Where did most new Mining firms locate? How were industries’ new firms distributed among counties? What was the proportional gain by industry for each Wyoming county? Table 2 provides detailed information on where new business formation occurred. Despite combining 2000 and 2001 data, many industry-specific numbers are not disclosable due to confidentiality. Table 2 shows that more than half of the 263 new Mining firms (137 or 52.1% of the State total) were located in the Northeast region, and about one-third (82 or 31.2% of the State total) were in Campbell County. Natrona County was second with 27 new Mining firms (10.3%), followed by Johnson (8.7%), Sheridan (8.4%), and Sweetwater (6.8%) counties. Park County had the largest share of new Manufacturing firms (17 or 12.3%), while Laramie County attracted more new firms (34 or 13.4%) in Transportation, Communications, & Public Utilities (TCPU). Consistent with Statewide trends, Services contributed the largest proportion of new firms to most counties followed by Construction. Exceptions were Campbell County, with its largest proportion (25.2%) in Mining, and Big Horn County, which had most of its new firms (32.7%) in Construction.

New Business Survival Rates by Industry and Location

We discussed how many new firms started business in Wyoming in 2000 and 2001. Now we will examine all new firms since fourth quarter 1992 to see if they are still in business or to determine how many years they survived. In this research, we only look at the survival of the business under the original owner. In other words, if a firm was sold to another owner(s) it is considered closed, even if it continues the same type of business.

Figure 3 shows that the survival rate of new firms decreases as the years in business increase. A little over two-thirds of new firms survived after one year in business. In general, firms in Agriculture and Finance, Insurance, & Real Estate (FIRE) had a much higher chance of survival than firms in other industries. On the other hand, Construction firms had a much lower chance of survival. Construction firms largely depend on short and temporary project contracts. Firms are also restricted by weather.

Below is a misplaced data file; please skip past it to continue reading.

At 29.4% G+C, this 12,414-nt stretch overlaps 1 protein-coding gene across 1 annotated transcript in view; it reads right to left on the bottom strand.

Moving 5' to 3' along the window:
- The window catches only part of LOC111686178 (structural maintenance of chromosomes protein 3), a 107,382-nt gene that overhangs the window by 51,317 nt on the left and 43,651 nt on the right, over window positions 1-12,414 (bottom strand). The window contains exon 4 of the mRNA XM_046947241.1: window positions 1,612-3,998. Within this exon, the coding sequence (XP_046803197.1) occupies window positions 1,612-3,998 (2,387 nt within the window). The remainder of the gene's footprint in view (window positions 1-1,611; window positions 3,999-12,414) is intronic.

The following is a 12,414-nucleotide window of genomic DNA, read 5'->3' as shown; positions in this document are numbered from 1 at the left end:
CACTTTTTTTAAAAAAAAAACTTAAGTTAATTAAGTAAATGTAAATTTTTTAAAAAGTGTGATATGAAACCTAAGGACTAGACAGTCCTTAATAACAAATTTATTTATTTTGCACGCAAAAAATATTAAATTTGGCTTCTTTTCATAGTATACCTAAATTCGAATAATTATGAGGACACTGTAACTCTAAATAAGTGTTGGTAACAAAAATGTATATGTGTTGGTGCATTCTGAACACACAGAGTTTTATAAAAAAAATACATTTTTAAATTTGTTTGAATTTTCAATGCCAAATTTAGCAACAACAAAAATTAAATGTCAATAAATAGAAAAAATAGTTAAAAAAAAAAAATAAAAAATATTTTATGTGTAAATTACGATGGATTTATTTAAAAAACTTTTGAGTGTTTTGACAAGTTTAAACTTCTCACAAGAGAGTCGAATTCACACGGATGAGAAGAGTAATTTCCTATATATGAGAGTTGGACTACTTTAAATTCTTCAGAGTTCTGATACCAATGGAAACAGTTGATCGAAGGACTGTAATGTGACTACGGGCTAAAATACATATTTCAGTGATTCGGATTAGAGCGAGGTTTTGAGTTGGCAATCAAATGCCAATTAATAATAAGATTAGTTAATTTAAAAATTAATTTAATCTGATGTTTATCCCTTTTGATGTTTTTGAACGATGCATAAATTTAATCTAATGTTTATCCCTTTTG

Table 3 presents one- and three-year survival rates by county. Multi-county firms showed the highest survivability in Wyoming, 88.0 percent were still in business after one year and 64.0 percent were still in business after three years. Statewide, the survival rates were 67.6 percent and 43.4 percent, respectively. Firms in Washakie and Sublette counties had the second highest survival rates, with at least 76 percent of firms surviving one year and 50 percent beyond three years. A firm’s survival depends on many factors, particularly location and type of industry. For example, Table 4 shows that the Central region was the best location for agricultural firms, which had a 62.7 percent survival rate after three years in business, compared with the Southwest region with only 47.6 percent. The Northwest region may be the best location for new businesses in TCPU; more than half of these firms (55.0%) survived at least three years, compared to the Central region with only 35.6 percent survival.


An increasing number of new firms started business in Wyoming in 2000 and 2001. This indicates that Wyoming’s new business formation had not slowed down by the end of 2001, even though the nation was in a recession. Compared to other industries in 2001, the Mining industry had the most significant over-the-year increase in new firms. Both Washakie and Sublette counties had new business survival rates surpassing the Statewide average.

1Sherry (Yu) Wen, “An Update on New Business Formation in Wyoming,” Wyoming Labor Force Trends, January 2001, pp. 1-10.

2New firms or new business in this study did not include the new branches or the successors of old existing firms following ownership transfer. In addition, only those new firms that reported paying wages to their employees were included.

3New jobs in this research reflect the highest average quarterly employment during the first two quarters of business. Since many firms opened in the second or third months of a specific quarter, using the quarter’s average employment (total quarterly employment divided by three months) cannot show their actual initial employment level.

4New business formation rates are the number of new firms (new Unemployment Insurance [UI] accounts) divided by the total number of employing units (existing UI accounts and all of their associated physical locations, e.g., chain stores).

5The employment impact is the number of jobs brought by the new firms divided by the total employment in a given area.

6The wage impact is the total amount of wages contributed by new firms divided by the total wages in a given area.